BLOG Jake Oliver

NWR Issue 102

Philip Gross launches 'Later' at Aberystwyth Arts Centre

Reading to an audience, ‘half of whom are writers’, at the Aberystwyth Arts Centre bookshop just before Christmas, Philip Gross officially let Later, backed by the estimable Bloodaxe, into the wild. Though Gross stated he felt that he was through with exploring his relationship with his father after his last book, Deep Field, as he began writing the poems that would become Later, the subject matter continued to gravitate to his father’s dementia and ultimately his final days. Using astronomy as a metaphor for the conception of his poems several times, it was fitting that Gross began the reading ‘in the air’, so to speak, looking out over Wales from an airplane, ‘the one time [he] felt [he] could truly hold Wales in the palm of [his] hand.’

The remainder of the poems from Later largely centred on Gross’ father, an Estonian immigrant who had fled the war-torn country not long before the Iron Curtain effectively closed Eastern Europe off from the rest of the world. Though I typically do not care for when a poet explains the inspiration or themes of a poem prior to reading it, in this case I found Gross’ preludes to the reading of each poem insightful and illuminating. They made the booklaunch not just an oral version of what one might find upon purchasing the book, but more like an open channel with Gross, the memory of his father, and his father’s fading memories.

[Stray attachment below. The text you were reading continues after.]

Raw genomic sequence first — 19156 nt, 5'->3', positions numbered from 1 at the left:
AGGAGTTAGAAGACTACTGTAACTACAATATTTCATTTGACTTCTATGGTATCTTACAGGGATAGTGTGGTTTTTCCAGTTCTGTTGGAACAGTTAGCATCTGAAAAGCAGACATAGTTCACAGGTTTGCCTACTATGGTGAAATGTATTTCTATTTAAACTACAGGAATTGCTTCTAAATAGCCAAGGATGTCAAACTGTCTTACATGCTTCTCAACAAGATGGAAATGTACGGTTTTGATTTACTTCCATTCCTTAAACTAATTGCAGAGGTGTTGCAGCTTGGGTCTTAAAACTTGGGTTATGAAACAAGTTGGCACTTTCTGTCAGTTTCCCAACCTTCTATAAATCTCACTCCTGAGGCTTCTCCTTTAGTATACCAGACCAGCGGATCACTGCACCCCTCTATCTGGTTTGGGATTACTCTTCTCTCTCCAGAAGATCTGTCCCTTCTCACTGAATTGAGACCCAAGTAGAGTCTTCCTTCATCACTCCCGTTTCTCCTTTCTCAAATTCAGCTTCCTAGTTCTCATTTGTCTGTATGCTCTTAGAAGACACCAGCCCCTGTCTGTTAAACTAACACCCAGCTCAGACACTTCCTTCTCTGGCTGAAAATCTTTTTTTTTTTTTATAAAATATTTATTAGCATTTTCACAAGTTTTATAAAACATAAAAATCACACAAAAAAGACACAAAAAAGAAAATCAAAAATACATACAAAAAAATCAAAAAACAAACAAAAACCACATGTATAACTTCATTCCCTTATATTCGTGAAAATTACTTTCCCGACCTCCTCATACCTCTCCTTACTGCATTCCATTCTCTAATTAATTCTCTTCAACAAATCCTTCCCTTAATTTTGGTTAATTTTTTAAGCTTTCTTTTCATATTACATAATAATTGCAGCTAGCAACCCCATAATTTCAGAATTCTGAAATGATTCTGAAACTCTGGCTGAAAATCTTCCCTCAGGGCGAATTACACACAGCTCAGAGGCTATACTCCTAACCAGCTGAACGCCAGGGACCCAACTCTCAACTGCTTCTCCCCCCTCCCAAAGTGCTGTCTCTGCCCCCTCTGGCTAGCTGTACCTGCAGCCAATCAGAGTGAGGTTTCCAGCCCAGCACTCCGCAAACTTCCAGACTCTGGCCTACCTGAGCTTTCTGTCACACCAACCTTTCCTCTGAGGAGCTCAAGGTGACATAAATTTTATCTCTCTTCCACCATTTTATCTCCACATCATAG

There was an obligatory Q & A at the end of the reading, but that’s not what made the launch feel so personal. The subject matter obviously played a part (as did the wine and snacks, no doubt), but what tied it all together was the ever-engaging Gross. He let us into his world, giving voice to Later’s excellent poems, and, perhaps most importantly, he gave us a glimpse into the sacred bond of father and son, and into the deep pain that losing a loved one, in this case in more ways than one, can cause.

For Gross, Later was in part journeying to Estonia to commune with a vision of his father, somewhere in his younger days before the Soviet Union and the Third Reich tore the country apart, on a different time stream, for example popping his head into a café in Tallinn. The book is gravity, force, and constellations of travel along different planes. His father never returned to Estonia. For him, home was gone in the physical realm, but remained in his mind. The tragedy of loss colouring Later was mixed with moments of sharp clarity: father inhabiting son during a game of chess, playing for him; son feeling his father’s loss so much more acutely. He grieves, ultimately, for more than the end of a life.

Jake Oliver is an NWR online contributor.


previous blog: Aberystwyth Storytelling Festival, 6-8 December 2013
next blog: Gladstone’s Library - A stupendous place for writers in north Wales


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